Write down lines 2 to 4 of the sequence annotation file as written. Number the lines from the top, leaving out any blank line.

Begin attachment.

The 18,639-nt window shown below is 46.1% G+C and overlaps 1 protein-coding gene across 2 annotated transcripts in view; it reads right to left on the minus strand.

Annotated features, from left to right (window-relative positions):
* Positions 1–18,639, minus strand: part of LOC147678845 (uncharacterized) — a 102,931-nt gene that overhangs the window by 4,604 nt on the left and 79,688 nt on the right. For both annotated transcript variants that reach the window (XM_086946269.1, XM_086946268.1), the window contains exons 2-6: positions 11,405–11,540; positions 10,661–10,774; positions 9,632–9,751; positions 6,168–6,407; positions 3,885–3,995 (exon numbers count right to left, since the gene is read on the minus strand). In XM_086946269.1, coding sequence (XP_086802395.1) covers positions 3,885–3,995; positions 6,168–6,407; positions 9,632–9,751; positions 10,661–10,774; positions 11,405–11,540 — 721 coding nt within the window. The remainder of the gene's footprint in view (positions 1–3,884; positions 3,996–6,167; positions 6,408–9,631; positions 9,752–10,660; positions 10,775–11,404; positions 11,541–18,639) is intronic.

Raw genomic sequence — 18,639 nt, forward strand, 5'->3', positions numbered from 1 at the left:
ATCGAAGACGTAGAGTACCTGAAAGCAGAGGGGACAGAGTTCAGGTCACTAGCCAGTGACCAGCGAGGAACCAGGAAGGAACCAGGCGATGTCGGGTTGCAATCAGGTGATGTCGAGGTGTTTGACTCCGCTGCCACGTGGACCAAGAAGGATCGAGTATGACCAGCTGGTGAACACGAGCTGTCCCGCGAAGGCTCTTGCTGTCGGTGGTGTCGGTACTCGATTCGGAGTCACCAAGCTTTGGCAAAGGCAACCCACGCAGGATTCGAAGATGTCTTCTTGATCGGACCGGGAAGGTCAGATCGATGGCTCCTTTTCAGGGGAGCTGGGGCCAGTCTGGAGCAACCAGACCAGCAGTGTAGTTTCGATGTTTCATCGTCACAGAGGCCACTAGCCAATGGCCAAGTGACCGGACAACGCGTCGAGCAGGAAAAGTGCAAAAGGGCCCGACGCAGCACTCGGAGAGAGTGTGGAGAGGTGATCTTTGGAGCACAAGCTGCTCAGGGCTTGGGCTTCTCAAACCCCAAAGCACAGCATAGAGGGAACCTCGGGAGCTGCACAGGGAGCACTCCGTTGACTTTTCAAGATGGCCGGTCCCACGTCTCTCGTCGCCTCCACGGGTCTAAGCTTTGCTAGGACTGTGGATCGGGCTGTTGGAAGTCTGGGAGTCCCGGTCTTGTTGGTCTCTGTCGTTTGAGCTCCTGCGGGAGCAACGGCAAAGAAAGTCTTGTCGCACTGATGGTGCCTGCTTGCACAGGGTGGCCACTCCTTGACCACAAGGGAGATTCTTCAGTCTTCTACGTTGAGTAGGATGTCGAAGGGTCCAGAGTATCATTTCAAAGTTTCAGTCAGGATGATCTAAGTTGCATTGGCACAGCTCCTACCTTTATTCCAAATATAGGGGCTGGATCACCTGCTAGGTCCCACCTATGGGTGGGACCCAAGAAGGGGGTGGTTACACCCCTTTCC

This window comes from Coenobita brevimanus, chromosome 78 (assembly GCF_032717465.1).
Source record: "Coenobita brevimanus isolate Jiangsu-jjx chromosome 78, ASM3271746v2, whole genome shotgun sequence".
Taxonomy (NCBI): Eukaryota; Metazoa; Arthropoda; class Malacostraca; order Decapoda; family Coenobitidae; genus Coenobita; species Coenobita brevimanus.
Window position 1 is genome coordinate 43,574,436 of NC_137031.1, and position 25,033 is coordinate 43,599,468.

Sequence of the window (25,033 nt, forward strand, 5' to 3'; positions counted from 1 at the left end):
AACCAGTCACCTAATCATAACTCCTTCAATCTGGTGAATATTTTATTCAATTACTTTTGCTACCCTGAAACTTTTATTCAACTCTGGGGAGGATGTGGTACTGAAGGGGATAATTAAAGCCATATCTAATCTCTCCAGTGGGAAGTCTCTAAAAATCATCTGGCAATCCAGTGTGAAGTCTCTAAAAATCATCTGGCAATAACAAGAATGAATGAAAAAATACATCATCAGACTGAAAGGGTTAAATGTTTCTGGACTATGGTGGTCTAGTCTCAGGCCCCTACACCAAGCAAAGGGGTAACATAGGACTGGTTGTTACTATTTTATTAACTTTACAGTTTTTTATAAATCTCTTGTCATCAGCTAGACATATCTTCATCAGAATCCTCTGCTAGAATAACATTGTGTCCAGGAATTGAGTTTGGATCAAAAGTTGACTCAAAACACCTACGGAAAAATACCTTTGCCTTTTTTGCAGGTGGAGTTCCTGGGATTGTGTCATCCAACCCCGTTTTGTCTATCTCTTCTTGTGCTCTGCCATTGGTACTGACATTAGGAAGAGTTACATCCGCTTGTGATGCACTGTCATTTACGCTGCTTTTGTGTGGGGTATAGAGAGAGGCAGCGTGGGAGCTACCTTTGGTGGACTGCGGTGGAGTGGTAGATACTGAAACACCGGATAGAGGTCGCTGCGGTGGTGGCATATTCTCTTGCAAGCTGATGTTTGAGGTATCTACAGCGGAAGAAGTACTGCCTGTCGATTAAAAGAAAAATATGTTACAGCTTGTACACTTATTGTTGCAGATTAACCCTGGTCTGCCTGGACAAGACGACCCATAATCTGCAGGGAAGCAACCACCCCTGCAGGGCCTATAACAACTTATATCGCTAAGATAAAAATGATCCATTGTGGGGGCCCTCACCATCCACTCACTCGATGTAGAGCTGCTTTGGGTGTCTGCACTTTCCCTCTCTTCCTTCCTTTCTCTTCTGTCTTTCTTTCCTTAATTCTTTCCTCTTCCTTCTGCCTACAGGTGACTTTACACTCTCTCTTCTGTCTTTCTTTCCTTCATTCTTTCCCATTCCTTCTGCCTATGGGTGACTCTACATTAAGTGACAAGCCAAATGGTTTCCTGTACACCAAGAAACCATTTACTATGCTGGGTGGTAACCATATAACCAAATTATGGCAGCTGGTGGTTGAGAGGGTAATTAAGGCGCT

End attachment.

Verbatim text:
Annotated features, from left to right (window-relative positions):
* Positions 1–18,639, minus strand: part of LOC147678845 (uncharacterized) — a 102,931-nt gene that overhangs the window by 4,604 nt on the left and 79,688 nt on the right. For both annotated transcript variants that reach the window (XM_086946269.1, XM_086946268.1), the window contains exons 2-6: positions 11,405–11,540; positions 10,661–10,774; positions 9,632–9,751; positions 6,168–6,407; positions 3,885–3,995 (exon numbers count right to left, since the gene is read on the minus strand). In XM_086946269.1, coding sequence (XP_086802395.1) covers positions 3,885–3,995; positions 6,168–6,407; positions 9,632–9,751; positions 10,661–10,774; positions 11,405–11,540 — 721 coding nt within the window. The remainder of the gene's footprint in view (positions 1–3,884; positions 3,996–6,167; positions 6,408–9,631; positions 9,752–10,660; positions 10,775–11,404; positions 11,541–18,639) is intronic.

Raw genomic sequence — 18,639 nt, forward strand, 5'->3', positions numbered from 1 at the left: